These principles cannot be derived from experience.... We should only be able to say that common experience teaches us that it is so; not that it must be so. These principles are valid as rules under which alone experiences are possible; and they instruct us in regard to the experiences, not by means of them.

In other words, time is the "window" through which we see and interpret all experience. But just because our "common experience" suggests that time exists doesn’t mean that time is a universal, "absolute reality." This is the essence of what Kant means by "a priori." A common confusion is that a priori "knowledge" can be known without any recourse to experience. The subtly different thing he really means is that a priori knowledge cannot be experienced itself, but is meaningless without experience. Trying to imagine time without experience is even harder than the other way around. Humans bring time in to make sense of what they perceive.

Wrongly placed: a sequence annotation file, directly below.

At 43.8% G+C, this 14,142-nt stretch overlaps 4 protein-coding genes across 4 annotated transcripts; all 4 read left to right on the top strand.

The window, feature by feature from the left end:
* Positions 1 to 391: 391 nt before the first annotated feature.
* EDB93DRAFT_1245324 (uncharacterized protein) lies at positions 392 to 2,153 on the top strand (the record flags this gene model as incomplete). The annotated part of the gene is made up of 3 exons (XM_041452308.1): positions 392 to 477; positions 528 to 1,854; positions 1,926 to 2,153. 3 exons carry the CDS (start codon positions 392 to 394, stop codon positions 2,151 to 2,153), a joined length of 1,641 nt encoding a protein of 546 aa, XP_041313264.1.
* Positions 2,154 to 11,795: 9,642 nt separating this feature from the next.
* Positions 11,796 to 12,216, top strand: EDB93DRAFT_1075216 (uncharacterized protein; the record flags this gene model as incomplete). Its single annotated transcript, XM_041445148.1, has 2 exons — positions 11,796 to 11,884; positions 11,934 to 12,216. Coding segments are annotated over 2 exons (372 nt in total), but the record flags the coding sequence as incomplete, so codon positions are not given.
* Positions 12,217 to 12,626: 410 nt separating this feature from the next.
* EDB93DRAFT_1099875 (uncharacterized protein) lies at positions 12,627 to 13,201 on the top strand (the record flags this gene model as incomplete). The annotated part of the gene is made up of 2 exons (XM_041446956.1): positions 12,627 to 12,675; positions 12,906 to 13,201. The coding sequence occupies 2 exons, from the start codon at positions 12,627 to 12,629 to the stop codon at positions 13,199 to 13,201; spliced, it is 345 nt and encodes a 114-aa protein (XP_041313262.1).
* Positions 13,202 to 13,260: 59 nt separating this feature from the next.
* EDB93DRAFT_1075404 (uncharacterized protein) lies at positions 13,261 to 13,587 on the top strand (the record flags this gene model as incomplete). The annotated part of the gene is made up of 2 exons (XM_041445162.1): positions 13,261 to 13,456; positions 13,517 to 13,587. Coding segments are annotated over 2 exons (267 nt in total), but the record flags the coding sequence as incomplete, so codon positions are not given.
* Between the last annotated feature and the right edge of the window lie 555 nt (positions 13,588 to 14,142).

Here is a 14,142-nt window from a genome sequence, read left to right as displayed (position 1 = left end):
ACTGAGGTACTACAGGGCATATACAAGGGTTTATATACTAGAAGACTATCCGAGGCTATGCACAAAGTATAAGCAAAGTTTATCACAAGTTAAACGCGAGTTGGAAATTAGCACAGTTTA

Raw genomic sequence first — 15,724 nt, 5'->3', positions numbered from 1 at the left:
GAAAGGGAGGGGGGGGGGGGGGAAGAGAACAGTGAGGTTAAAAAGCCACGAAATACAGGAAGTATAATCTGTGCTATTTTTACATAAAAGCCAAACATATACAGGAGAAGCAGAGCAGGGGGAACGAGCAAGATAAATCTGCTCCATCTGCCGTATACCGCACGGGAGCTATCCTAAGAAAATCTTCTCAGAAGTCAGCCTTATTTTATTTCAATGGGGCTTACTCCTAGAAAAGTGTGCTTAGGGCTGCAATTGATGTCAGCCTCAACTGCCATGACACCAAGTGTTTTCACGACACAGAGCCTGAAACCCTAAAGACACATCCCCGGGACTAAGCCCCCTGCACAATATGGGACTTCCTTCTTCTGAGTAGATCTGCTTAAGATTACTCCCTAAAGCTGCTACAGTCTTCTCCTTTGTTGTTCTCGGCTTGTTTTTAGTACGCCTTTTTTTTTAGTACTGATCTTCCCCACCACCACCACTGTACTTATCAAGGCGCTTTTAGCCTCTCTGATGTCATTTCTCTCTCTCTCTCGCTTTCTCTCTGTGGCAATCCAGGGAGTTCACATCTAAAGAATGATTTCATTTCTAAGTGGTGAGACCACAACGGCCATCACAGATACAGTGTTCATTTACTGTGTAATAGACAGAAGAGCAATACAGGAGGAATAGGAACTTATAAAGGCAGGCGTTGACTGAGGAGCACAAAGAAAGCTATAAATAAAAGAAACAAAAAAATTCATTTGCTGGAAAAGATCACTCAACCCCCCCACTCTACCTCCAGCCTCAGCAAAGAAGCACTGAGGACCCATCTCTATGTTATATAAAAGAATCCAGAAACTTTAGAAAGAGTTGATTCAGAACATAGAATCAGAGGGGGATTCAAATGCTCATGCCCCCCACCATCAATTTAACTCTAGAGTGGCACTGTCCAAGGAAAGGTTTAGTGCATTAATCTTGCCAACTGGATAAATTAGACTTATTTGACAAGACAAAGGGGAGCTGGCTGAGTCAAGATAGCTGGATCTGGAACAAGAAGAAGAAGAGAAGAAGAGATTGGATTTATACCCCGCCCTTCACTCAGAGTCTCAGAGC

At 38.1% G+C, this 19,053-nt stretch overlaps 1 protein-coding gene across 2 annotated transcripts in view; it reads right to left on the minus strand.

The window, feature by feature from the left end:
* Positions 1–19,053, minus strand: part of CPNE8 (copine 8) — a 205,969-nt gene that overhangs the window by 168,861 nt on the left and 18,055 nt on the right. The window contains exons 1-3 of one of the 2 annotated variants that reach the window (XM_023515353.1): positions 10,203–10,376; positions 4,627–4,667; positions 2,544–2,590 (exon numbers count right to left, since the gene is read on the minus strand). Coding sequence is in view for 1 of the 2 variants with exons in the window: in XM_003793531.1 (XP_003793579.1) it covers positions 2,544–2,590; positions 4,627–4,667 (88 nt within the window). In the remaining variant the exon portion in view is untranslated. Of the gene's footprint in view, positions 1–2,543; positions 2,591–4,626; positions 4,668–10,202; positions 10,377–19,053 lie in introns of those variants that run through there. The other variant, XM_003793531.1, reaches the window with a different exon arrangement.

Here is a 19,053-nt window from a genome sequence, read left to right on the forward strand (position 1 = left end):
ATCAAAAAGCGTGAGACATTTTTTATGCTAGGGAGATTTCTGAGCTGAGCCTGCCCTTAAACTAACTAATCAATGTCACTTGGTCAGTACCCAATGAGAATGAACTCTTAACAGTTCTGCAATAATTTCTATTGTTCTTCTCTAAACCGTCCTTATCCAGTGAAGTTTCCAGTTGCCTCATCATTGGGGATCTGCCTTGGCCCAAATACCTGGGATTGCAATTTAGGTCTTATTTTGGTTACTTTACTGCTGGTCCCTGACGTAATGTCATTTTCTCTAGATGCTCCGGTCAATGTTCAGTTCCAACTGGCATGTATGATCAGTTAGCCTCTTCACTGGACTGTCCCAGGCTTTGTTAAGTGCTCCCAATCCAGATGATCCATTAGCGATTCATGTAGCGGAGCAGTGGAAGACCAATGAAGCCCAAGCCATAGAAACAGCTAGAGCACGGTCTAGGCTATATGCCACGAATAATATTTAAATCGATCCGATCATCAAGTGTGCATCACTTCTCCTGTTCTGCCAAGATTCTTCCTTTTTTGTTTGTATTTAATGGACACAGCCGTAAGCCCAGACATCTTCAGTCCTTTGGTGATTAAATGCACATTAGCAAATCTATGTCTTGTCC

Confused? Try reading it Kantian style:

But when an object is so given that its parts, and every quantity of it, can be determinately represented only through limitation, the whole representation cannot be given through concepts....

Bewildered? I agree: Kant definitely needed a good editor. But his points are sound; and occasionally he did sum them up very nicely:

This theory... admits the empirical reality of time, but denies its absolute and transcendental reality.

Basically, when you think about all the homework you have to do, your mind inevitably interprets it in terms of time you’ll have to spend. Kant does not really give a way around this, but he points out that your interpretation says nothing about the homework’s "absolute reality." What we perceive as homework to do (perceived by our human senses and interpreted by our human mind), is only one limited way of looking at it. Time in particular is only brought in to help us understand these perceptions. So time is not inflicted upon us by some external force we can’t control; on the contrary, it’s something that we inflict upon ourselves.